Mayor de Blasio’s plan to lower admissions standards to the city’s “elite eight” specialized high schools would certainly diversify their student bodies. It also would ruin the schools.
The goal, of course, is noble: to make the schools better reflect the city’s population. The numbers are striking: Of those offered admission to the schools in 2018, 51.7 percent were Asian, 26.5 percent were white, 8.3 percent were “unknown,” 6.3 percent were Latino, 4.1 percent were black and 0.6 percent were Native American. Those figures do not at all reflect the city’s demographic breakdown. White children are underrepresented, blacks and Latinos extremely underrepresented and Asians wildly overrepresented.
What’s going on here? Is the Department of Education discriminating against certain minorities? Are parents buying their kids’ way into the schools through political influence or bribes? What subjective criteria are being used to create student bodies so out of sync with the real New York?
The answer is none whatsoever. Admission to each of the eight schools is determined by one factor alone: an eighth-grader’s score on the Specialized High School Admissions Test. And that’s what de Blasio and Schools Chancellor Richard Carranza want to change. They must be stopped.
Luckily they can and probably will be. The use of the SHSAT as the sole determiner for admissions to the schools is enshrined in law. The 1971 Hecht-Calandra Act required that the three specialized high schools that existed at the time — legendary Stuyvesant, Bronx Science and Brooklyn Tech — continue using the SHSAT. That was in response to a push back then, nearly 50 years ago, to do the same thing de Blasio and Carranza want to do today: lower standards in the name of racial equality. Not equality of opportunity — all students can take the SHSAT — but equality of outcome.
The law also applies to any other schools so designated in the future. Five more, including Queens High School for the Sciences at York College, have been created since then.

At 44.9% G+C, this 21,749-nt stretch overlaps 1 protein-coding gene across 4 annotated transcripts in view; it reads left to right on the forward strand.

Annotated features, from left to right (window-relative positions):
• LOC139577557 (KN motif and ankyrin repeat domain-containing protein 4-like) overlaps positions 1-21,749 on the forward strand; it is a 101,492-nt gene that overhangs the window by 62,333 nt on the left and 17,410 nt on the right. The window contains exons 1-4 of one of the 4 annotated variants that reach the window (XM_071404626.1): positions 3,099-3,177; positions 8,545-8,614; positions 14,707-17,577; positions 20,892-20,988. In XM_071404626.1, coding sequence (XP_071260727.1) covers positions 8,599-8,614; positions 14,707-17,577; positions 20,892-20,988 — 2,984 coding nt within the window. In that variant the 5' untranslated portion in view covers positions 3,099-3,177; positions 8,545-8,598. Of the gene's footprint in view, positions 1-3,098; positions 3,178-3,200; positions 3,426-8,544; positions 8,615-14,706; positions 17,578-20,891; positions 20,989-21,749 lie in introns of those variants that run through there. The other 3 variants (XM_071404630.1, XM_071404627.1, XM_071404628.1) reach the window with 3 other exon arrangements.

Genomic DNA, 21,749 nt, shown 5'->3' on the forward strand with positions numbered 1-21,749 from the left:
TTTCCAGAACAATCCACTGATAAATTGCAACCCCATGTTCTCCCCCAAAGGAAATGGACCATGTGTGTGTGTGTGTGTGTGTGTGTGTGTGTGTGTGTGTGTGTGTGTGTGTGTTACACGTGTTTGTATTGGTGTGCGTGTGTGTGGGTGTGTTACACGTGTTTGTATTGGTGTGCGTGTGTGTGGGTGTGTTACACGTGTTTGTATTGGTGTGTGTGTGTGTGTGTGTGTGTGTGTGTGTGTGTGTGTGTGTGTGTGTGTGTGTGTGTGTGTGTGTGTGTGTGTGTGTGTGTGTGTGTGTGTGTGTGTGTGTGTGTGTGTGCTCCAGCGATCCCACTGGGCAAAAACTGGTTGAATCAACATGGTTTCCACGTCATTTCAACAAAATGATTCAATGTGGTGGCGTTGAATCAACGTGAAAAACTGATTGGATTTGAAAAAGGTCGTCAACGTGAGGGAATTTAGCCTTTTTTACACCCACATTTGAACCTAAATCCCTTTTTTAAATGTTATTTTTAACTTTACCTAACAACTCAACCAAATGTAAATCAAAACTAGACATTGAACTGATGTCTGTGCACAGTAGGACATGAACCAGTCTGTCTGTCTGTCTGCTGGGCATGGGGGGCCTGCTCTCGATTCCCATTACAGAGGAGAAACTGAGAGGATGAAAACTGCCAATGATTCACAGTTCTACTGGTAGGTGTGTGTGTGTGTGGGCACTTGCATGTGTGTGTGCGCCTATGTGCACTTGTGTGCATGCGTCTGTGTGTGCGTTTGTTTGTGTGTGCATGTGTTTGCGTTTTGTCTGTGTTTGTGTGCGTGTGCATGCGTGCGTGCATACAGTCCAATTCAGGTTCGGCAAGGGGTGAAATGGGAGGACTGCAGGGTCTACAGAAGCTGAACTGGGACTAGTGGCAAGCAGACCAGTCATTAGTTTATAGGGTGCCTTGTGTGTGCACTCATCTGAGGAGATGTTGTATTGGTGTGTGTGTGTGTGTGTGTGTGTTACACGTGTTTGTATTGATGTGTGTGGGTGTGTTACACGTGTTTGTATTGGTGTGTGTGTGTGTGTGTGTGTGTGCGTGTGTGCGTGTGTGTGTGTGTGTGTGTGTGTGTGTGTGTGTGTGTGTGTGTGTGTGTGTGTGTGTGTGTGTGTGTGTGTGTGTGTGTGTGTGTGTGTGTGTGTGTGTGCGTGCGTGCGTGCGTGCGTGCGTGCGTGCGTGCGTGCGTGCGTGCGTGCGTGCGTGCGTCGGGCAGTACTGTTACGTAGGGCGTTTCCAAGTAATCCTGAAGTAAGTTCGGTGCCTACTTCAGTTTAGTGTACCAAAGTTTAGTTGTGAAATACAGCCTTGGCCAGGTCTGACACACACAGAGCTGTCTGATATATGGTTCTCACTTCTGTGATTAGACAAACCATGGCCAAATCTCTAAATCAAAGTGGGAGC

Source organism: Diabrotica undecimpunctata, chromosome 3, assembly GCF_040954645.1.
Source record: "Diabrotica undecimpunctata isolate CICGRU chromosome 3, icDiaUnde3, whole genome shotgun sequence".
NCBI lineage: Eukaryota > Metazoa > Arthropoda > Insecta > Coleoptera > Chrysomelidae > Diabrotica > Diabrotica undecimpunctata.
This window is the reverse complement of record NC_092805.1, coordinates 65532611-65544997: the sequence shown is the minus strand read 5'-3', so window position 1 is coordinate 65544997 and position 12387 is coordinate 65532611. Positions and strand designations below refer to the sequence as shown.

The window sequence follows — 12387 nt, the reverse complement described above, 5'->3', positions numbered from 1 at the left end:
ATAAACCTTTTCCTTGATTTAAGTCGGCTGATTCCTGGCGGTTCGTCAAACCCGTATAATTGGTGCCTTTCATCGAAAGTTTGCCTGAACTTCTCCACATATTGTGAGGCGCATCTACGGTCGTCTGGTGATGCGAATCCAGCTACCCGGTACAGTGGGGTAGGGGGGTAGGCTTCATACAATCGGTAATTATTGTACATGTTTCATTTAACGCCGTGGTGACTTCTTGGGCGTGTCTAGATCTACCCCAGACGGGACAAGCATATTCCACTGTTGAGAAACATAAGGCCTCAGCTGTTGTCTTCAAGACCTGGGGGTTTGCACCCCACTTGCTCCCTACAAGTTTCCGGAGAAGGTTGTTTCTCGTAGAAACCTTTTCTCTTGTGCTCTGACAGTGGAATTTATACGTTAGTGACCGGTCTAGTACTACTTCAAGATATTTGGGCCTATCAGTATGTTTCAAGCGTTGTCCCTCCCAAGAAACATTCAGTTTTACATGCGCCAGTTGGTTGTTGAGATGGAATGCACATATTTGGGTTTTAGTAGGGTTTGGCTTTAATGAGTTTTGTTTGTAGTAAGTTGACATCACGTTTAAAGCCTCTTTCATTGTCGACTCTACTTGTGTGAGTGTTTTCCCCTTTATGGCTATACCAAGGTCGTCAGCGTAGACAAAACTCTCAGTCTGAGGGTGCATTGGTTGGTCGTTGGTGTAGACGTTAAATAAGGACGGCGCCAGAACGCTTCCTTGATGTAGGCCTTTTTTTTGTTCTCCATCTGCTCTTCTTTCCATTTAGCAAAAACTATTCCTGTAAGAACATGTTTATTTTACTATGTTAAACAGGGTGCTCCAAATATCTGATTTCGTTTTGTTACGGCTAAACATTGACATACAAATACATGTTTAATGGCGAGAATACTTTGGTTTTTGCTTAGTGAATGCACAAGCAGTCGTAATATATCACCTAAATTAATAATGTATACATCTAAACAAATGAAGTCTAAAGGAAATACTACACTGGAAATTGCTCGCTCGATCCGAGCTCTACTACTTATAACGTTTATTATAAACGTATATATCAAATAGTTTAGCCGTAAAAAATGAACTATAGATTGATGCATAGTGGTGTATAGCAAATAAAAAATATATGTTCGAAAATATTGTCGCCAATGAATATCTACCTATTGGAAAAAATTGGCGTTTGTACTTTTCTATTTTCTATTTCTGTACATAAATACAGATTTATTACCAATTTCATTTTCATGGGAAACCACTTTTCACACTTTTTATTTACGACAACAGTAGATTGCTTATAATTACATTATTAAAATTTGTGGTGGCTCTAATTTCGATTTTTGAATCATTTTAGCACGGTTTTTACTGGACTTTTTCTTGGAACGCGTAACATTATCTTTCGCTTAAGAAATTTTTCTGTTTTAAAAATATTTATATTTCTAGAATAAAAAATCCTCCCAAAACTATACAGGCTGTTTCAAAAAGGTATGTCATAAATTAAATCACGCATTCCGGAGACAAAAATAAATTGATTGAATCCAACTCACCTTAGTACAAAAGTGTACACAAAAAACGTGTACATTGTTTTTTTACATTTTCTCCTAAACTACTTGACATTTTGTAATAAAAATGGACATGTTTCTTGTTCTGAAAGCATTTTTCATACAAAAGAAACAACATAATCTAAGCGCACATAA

Under the main element of de Blasio’s plan, announced Sunday, instead of the top scorers on one comprehensive, color-blind test getting into the eight schools, the top 7 percent of students in every middle school in the city would be offered seats. That would mean subjective measures coming into play: Not every school is of equal quality, not every teacher grades the same way. A single test is far more fair.
A bill to implement de Blasio’s plan just barely made it out of the Assembly Education Committee Wednesday, but it’s unlikely to become law, even according to Gov. Cuomo. De Blasio may just be doing this just to rally his base.
That would be insidious, as the controversy he’s created is scaring families who have been working hard under the system’s existing rules to achieve excellence — and is stoking racial tensions. Carranza actually said on Tuesday, “I just don’t buy into the narrative that any one ethnic group owns admission to these schools.” No, none does. Asians are succeeding at higher rates than others on their merits. His comment prompted U.S. Rep Grace Meng of Flushing, a Stuyvesant grad, to say in a prepared statement, “I am insulted, and these comments are false. Asian Americans aren’t trying to own admission to these schools.”
The city should do all it can to improve K-8 education for all children, especially the minority students so underrepresented at the elite eight. It can offer free SHSAT prep and help children prepare for the exam — and the curriculum — in any way possible. It should not water down the education these world-renowned schools provide and change their very nature. They must remain meritocracies. They’re producing many of our nation’s future leaders at this very moment.